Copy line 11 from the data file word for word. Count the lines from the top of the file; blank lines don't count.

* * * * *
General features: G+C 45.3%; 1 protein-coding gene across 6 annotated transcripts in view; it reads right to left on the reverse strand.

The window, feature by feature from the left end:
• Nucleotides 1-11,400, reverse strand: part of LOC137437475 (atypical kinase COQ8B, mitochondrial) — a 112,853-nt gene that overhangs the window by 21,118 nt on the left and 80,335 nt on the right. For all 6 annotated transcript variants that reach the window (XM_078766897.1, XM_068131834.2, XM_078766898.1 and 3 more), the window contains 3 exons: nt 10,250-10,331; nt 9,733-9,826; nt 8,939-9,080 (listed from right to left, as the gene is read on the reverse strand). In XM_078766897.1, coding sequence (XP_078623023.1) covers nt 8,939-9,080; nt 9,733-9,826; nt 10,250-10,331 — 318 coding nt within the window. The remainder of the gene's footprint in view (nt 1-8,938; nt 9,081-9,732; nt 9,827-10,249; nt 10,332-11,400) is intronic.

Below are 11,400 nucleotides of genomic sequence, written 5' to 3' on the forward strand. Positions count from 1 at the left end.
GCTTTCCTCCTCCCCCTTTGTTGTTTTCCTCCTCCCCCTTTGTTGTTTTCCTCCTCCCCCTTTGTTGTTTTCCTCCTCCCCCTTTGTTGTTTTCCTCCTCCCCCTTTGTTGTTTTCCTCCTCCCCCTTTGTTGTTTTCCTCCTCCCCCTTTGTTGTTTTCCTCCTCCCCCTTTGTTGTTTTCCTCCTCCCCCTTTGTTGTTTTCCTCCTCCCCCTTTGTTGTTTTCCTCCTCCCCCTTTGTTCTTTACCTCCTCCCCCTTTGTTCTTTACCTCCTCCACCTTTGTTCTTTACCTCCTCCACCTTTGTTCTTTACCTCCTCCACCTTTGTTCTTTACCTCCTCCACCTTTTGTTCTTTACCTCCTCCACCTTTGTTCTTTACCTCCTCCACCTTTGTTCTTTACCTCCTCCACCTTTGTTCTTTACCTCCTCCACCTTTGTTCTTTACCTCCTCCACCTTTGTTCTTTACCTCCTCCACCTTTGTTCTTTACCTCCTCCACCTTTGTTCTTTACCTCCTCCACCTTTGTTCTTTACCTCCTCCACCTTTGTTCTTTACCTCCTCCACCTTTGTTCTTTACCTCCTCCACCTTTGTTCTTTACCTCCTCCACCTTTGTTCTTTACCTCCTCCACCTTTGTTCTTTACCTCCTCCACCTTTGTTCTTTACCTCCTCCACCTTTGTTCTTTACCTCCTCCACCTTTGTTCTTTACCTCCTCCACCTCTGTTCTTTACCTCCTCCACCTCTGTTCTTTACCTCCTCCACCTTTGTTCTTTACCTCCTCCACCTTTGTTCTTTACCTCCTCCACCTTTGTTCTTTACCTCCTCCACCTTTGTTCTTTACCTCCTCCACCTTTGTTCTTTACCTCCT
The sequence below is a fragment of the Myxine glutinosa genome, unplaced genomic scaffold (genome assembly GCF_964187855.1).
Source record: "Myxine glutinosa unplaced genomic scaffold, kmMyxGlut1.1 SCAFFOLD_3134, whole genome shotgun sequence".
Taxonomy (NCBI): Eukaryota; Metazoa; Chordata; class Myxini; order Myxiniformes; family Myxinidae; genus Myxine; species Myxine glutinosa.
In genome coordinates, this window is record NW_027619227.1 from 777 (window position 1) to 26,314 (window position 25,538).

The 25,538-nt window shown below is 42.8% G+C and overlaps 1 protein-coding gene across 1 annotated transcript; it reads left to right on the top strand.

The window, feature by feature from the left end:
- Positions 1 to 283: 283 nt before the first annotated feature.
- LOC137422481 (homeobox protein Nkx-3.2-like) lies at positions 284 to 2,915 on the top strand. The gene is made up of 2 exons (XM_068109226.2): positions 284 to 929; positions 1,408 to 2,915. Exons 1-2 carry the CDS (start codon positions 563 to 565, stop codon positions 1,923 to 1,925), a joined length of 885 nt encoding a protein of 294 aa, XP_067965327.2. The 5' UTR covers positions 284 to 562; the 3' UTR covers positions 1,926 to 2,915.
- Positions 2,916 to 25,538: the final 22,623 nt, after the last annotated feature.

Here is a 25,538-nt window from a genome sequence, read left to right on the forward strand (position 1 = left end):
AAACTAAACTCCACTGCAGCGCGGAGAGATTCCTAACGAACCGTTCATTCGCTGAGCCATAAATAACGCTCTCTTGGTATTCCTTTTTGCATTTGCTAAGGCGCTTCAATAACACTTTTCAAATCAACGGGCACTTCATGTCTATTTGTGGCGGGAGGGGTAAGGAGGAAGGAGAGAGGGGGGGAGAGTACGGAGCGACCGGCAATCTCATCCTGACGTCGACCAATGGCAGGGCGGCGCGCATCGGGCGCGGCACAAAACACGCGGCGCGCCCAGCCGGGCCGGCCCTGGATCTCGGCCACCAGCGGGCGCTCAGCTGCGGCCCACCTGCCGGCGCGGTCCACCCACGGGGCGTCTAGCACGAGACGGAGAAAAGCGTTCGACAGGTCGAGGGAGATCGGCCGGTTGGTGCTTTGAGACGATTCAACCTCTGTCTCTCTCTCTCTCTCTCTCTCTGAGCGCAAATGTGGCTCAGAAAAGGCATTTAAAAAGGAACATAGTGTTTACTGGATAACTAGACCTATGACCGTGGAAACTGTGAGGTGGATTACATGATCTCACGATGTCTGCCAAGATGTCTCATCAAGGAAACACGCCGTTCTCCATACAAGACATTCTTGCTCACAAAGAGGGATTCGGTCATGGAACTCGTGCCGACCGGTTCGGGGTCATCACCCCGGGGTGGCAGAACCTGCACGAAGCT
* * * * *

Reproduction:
The window, feature by feature from the left end: